Sometimes I’m remiss at actually sharing articles I’ve worked on as part of my duties as Friends Journal’s editor. It’s especially ironic this week given that one of the most talked-about recent Quaker articles comes from the February FJ issue.
Don McCormick’s piece has a bold title: Can Quakerism Survive? He talks about thr decline that many Friends geoups have been experiening and wonders who it is that might have. vision for twenty-first century Friends.
The article has garnered over eighty comments. The range and depth of that conversation has been humbling as as editor. But this is a good cross-section of visions of Quakerism. An excerpt from McCormick:
Over the past 40 years, I have been part of and seen organizations that had high ideals and did good work but were focused on internal dynamics and paid little attention to threats to their existence. As a result, they went under. I worry that our yearly, quarterly, and monthly meetings will also.
Barring a very improbable series of events we will more than likely be looking at President Trump once the numbers have been tallied overnight. And not just him but a radicalized Trumpian Congress, Senate — and because of the successful stonewalling against Obama’s nomination — Supreme Court. We’ve not just elected an authoritarian: we’ve also taken away the entire system of checks and balances that might be able to hold him back. Add to that the expansion of the raw power of the executive branch in recent years and it’s the setup for a dystopian TV show.
We’ve seen seemingly stable countries fall apart under conditions like this. We claim American exceptionalism but history is littered with the corpses of democracies that didn’t make it. This will be the biggest test of our civic values in our lifetimes. We might well experience things the American republic has never seen: the imprisonment of a losing opposition leader, the rise of organized hate crimes, wholesale theft of incredible wealth by a new oligarchy, the divying up of the world back into empires… The model of a kind of alt right soft dictatorship is well developed by this point and Trump has been clear throughout both his career and his candidacy that it’s his vision.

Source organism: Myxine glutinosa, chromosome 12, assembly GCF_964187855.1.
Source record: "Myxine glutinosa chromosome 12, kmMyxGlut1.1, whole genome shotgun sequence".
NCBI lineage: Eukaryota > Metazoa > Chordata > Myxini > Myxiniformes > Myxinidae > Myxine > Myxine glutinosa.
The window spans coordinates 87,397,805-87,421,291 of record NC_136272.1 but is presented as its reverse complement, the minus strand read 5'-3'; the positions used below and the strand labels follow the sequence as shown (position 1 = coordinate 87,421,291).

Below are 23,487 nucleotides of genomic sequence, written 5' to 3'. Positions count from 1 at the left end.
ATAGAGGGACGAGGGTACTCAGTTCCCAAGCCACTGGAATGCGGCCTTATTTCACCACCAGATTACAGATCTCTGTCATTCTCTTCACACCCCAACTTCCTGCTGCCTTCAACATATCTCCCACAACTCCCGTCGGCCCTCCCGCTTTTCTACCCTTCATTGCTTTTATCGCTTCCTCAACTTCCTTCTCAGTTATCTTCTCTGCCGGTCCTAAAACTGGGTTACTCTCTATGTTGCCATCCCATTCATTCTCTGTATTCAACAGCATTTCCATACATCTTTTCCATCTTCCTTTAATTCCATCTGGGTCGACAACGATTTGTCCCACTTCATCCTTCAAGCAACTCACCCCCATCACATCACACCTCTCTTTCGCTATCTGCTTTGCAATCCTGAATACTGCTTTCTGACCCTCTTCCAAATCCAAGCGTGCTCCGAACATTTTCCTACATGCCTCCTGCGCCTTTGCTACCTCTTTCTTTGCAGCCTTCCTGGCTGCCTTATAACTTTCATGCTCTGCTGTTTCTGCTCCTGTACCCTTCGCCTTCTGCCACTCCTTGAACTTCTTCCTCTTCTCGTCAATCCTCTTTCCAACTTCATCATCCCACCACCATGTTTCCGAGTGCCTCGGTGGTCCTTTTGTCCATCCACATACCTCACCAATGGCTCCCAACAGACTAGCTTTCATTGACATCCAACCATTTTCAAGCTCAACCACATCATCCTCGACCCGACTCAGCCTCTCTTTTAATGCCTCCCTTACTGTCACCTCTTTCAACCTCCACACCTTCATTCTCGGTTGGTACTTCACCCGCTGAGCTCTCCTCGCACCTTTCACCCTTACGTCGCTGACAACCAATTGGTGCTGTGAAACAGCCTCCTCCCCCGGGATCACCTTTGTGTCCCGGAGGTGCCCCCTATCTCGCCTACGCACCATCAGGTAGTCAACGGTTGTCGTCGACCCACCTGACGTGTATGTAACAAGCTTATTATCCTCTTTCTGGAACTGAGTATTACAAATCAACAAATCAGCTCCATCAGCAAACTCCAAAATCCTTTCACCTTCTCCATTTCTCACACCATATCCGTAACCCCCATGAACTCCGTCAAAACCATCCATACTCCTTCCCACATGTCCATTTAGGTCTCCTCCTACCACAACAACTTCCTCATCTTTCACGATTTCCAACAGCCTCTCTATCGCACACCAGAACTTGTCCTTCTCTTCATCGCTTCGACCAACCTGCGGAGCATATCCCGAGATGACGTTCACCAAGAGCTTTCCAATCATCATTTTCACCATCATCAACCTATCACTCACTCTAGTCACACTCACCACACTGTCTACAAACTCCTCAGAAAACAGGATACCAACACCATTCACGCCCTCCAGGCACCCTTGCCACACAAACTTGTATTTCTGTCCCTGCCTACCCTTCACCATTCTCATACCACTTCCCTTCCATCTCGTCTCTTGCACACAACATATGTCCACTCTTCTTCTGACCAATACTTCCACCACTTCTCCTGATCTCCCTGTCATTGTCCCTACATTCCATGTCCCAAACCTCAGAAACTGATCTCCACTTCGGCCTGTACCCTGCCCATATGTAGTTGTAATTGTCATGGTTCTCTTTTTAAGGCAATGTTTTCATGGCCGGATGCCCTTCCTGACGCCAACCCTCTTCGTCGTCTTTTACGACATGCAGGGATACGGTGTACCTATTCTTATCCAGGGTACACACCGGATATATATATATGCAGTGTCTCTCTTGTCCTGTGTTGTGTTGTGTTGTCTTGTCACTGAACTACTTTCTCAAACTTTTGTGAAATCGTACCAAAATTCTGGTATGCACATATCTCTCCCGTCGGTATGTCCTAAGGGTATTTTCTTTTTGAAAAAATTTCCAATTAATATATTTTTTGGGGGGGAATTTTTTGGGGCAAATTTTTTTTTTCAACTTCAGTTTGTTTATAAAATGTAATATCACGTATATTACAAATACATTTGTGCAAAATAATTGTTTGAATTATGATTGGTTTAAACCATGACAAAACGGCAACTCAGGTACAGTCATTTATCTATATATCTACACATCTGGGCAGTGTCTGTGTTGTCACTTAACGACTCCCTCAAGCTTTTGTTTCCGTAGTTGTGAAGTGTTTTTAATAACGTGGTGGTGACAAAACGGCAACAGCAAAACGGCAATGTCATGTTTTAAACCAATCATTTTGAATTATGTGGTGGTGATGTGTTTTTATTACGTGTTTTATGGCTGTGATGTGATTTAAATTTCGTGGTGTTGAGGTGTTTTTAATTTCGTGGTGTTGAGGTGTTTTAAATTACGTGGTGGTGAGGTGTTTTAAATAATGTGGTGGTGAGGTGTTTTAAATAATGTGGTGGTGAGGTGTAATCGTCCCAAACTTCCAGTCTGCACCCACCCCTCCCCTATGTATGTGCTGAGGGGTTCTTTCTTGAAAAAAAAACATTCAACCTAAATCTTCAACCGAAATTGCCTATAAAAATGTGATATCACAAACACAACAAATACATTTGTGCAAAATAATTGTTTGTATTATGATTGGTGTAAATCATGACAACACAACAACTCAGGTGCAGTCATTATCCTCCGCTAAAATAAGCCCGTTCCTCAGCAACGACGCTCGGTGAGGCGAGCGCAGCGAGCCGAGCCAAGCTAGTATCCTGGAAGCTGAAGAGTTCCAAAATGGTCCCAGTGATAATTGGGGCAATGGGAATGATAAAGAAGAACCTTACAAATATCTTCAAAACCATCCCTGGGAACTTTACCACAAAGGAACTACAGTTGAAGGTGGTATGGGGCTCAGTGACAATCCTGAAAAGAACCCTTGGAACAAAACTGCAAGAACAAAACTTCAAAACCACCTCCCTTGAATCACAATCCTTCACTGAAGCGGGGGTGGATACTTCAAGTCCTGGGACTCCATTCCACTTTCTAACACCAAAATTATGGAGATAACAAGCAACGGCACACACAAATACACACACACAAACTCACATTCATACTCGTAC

We do not get to choose our era or the challenges it throws at us. Only someone with historical amnesia would say this is unprecedented in our history. The enslavement of millions and the genocide of millions more are dark stains indelibly soaked into the very founding of the nation. But much will change, particularly our naivity and false optimism in an inevitable forward progress of our national story. We must respond with courage and grace. We’re going to get a lesson in what’s really important. Time to engage.
It’s one of those quotes we frequently hear: that George Fox said a minister’s job was “to bring people to Christ, and to leave them there.” But when I go to Google, I only find secondhand references, sandwiched in quote marks but never sourced. It turns up most frequently in the works of British Friend William Pollard, who used it as kind of a catch phrase in his talks on “An Old Fashioned Quakerism” from 1889. Suspiciously missing is any search result from the journal or epistles of Fox himself. It’s possible Pollard has paraphrased something from Fox into a speech-friendly shorthand that Google misses, but it’s also possible it’s one of those passed-down Fox myths like Penn’s sword.
So in modern fashion, I posed the question to the Facebook hive mind. After great discussions, I’m going to call this a half-truth. On the Facebook thread, Allistair Lomax shared a Fox epistle that convinces me the founder of Friends would have agreed with the basic concept:
I’m guessing it is paraphrase of a portion of Fox’s from epistle 308, 1674. Fox wrote “You know the manner of my life, the best part of thirty years since I went forth and forsook all things. I sought not myself. I sought you and his glory that sent me. When I turned you to him that is able to save you, I left you to him.”